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I have a caption file, but need a translation into another language. Order Subtitles.

Sorry, requests for other formats must be placed alone and handled by our staff manually. You can always request any of the existing formats after the file(s) complete (for free).
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Don't stress about the choice - you can change your mind later for no extra charge. See FAQ on the right for more information.


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What caption file format do I need?

The Scenarist (.scc) format is used for submitting to VoD stores like iTunes and Hulu. It's also used commonly in Broadcast TV and for editing in software such as Adobe Premier Pro and Final Cut Pro. Rev supports the 29.97 fps frame rate.

The SubRip (.srt) format is a common choice for Youtube and Vimeo videos. It's also extremely easy to edit captions in this format - you can open a .srt file in Notepad or TextEdit.

The MacCaption (.mcc) format is used for high-definition Broadcast TV. MacCaption is the only file format that can encode both 608 and 708 closed captioning. Rev supports all MCC frame rates - 24, 25, 30, 30DF, 50, 60, and 60DF.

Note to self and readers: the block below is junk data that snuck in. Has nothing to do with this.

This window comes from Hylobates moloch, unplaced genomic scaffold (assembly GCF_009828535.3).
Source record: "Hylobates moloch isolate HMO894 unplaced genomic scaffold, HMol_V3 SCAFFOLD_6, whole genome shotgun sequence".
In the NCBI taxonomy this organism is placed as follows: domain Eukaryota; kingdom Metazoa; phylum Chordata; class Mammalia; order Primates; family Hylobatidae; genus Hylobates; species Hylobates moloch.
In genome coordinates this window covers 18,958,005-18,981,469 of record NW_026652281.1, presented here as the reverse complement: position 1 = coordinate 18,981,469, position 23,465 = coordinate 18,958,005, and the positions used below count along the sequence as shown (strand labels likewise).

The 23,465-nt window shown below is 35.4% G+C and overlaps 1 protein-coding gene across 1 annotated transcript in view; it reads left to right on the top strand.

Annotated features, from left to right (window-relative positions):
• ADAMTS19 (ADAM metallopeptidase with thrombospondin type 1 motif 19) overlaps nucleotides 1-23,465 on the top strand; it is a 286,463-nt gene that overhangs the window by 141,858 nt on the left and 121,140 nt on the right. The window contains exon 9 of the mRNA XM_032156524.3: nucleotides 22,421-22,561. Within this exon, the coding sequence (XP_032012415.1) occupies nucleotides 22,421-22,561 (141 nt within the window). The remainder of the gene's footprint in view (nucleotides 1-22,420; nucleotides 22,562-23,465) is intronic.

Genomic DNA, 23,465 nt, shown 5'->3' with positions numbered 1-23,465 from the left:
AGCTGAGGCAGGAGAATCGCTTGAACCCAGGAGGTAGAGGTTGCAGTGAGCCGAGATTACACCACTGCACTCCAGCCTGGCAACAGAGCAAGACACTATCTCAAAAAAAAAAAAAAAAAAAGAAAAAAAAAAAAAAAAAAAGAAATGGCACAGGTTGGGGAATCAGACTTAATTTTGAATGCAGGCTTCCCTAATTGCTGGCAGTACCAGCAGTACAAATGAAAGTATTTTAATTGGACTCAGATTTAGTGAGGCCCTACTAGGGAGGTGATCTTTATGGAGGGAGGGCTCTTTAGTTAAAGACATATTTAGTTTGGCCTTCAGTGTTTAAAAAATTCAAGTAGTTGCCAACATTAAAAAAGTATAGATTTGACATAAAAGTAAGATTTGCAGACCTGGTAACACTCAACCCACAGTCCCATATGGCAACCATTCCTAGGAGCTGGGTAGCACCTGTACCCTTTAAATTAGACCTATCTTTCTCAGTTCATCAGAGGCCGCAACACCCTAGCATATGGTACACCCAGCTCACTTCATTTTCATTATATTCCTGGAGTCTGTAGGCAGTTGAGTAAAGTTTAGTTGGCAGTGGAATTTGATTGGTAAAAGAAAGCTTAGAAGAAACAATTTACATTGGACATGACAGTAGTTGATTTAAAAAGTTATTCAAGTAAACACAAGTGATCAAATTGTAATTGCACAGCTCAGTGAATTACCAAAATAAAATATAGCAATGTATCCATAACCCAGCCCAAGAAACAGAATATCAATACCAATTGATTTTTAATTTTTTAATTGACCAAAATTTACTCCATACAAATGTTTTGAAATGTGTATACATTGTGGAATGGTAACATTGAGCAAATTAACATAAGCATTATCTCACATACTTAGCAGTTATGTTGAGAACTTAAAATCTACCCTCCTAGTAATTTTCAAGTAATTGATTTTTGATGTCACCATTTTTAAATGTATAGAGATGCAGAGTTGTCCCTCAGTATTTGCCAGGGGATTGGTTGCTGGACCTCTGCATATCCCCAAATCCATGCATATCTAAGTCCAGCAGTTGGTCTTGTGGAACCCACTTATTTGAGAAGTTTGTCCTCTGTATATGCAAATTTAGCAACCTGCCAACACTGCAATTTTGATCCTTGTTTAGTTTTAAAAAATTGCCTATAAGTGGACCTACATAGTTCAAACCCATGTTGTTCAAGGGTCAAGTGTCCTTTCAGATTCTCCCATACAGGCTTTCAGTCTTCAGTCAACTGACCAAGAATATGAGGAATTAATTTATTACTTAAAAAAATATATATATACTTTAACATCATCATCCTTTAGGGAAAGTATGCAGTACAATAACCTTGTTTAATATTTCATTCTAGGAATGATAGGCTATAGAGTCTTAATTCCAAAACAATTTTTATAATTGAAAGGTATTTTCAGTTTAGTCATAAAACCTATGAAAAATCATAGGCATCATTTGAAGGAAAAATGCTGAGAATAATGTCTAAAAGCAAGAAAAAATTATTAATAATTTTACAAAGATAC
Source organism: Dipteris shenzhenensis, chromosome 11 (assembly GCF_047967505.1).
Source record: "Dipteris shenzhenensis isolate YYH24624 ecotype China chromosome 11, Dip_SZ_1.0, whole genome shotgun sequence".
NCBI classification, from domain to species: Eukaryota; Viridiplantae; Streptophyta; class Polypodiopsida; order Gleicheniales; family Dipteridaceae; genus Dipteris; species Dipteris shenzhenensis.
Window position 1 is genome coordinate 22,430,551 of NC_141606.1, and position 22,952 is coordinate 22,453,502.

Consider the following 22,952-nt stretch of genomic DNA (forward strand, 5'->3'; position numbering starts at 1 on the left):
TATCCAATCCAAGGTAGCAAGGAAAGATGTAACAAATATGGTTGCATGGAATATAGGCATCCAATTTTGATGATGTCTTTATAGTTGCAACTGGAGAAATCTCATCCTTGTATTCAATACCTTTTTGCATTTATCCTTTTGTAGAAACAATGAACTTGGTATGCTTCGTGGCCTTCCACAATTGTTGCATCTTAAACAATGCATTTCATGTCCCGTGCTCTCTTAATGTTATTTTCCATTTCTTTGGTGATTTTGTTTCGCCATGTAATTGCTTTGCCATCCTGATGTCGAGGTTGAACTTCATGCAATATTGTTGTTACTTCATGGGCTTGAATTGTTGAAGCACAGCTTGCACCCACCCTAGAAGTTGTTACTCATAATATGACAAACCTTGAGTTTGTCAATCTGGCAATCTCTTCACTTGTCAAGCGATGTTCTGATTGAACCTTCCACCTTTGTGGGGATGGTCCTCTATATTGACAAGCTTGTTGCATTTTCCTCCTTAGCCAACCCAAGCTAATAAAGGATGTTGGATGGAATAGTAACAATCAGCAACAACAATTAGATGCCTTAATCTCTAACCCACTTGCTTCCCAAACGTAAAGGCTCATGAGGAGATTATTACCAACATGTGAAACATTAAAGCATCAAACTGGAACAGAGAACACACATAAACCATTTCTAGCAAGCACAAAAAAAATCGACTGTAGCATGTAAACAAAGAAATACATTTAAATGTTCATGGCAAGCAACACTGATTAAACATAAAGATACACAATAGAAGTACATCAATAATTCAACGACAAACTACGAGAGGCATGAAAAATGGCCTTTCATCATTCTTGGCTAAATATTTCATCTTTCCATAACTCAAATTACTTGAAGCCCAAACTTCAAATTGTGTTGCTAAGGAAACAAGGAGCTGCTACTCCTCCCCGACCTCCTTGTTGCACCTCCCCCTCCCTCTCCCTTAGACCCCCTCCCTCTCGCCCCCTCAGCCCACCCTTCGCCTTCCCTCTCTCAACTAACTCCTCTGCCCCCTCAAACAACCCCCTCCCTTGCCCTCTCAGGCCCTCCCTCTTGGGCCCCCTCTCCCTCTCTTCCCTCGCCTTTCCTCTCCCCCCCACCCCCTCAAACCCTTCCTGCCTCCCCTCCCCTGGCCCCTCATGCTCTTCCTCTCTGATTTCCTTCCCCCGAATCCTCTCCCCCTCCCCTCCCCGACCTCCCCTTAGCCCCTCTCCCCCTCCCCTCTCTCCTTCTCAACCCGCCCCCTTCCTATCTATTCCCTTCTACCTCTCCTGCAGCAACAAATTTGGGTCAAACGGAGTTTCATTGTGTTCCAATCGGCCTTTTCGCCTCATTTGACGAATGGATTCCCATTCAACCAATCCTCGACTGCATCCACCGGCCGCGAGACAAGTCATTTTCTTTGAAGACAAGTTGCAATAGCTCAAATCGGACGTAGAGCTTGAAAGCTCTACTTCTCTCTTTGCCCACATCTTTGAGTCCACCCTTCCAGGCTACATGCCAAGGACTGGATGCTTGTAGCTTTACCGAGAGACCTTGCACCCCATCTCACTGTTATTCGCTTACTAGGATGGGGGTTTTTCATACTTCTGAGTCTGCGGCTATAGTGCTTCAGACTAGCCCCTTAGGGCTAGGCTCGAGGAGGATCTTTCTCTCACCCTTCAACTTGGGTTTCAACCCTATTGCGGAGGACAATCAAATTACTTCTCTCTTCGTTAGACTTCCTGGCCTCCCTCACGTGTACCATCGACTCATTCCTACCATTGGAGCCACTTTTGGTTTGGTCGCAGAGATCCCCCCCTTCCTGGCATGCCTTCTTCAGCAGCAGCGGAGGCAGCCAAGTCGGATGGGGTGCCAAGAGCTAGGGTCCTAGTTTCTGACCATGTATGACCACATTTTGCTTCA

The TTML format (also known as XML or DFXP) is gaining in popularity. The FCC has declared TTML is the official caption file format for broadcasters publishing video online: https://www.smpte.org/news-events/news-releases/fcc-declares-smpte-closed-captioning-standard-online-video-content-safe.

Don't stress about it. If you change your mind later, we're happy to provide your caption files in a different format, for no extra charge.

See the full list of supported formats with example files.

What caption and subtitle file formats can you provide?
Do your captions meet the FCC requirements?

Yes, we guarantee our caption files meet FCC requirements for open and closed captioning of web and tv video. Our caption files meet Section 508 requirements for video captioning.

What is the difference between closed captions and subtitles?

Closed captions are intended for deaf or hard-of-hearing viewers. They communicate the video's spoken content and "atmospherics", which are sound effects that are part of the story.

Subtitles are intended for viewers who can hear the audio, but can't understand the language spoken. They usually translate the video's spoken and written language into the viewer's language.

Both captions and subtitles use the same file formats, such as .srt and .scc. Read more about file formats.